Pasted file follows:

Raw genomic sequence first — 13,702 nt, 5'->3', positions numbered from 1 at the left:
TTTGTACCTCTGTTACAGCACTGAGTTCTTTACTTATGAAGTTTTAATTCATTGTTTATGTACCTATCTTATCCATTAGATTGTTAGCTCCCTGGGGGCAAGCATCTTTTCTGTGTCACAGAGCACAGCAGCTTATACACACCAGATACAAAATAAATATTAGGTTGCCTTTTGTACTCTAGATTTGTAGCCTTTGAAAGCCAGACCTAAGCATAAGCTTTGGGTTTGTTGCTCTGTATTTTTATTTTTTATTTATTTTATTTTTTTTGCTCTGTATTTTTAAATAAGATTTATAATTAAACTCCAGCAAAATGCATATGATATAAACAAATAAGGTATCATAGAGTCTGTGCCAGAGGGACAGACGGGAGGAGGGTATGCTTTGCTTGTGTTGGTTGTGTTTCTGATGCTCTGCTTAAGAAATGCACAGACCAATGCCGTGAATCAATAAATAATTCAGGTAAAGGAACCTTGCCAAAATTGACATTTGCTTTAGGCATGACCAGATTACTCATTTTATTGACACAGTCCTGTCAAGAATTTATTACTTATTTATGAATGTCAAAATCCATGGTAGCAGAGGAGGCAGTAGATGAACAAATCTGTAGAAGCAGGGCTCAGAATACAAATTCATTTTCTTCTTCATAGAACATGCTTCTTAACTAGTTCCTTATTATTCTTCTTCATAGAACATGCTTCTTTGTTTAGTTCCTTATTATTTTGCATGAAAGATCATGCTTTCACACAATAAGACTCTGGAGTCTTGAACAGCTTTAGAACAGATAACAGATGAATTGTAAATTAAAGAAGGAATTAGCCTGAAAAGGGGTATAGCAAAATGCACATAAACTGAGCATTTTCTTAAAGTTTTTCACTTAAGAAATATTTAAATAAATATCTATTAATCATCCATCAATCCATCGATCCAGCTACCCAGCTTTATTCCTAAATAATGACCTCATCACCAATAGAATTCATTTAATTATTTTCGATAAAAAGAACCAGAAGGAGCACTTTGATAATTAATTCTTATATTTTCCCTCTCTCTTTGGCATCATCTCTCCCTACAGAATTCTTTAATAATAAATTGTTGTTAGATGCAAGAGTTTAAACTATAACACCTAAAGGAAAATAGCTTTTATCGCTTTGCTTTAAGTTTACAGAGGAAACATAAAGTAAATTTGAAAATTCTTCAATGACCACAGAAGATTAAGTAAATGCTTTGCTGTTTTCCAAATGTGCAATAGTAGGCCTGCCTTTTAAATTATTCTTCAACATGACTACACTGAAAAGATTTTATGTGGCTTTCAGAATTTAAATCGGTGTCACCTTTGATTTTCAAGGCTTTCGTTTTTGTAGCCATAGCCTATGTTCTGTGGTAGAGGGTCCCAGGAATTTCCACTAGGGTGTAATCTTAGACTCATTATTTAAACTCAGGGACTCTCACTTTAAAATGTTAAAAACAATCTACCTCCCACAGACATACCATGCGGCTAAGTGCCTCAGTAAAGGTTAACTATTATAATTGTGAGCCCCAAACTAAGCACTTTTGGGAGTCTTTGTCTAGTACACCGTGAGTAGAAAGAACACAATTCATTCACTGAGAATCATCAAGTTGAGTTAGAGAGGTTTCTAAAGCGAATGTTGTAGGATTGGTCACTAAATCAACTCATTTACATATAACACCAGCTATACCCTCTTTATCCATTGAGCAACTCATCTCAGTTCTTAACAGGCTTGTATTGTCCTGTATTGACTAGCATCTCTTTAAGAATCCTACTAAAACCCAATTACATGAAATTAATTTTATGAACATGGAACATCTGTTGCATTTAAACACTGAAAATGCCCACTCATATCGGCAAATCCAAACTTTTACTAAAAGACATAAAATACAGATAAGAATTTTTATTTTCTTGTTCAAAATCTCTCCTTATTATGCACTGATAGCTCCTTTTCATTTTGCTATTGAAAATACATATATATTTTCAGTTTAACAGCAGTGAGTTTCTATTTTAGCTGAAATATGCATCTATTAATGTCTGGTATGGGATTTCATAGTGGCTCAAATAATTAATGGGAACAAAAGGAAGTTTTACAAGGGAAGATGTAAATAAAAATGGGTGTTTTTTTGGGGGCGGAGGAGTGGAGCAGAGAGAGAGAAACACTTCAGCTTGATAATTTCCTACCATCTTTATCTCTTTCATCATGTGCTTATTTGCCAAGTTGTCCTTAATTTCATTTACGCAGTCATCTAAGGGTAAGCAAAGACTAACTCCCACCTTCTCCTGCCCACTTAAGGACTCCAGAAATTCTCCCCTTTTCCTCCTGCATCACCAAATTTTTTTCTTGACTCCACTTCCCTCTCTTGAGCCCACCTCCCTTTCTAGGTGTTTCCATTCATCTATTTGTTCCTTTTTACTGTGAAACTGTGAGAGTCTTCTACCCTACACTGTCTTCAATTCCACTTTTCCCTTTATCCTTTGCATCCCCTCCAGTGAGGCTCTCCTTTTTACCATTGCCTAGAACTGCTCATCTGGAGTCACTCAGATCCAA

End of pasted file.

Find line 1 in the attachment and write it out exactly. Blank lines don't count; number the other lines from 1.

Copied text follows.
Raw genomic sequence first — 13,702 nt, 5'->3', positions numbered from 1 at the left: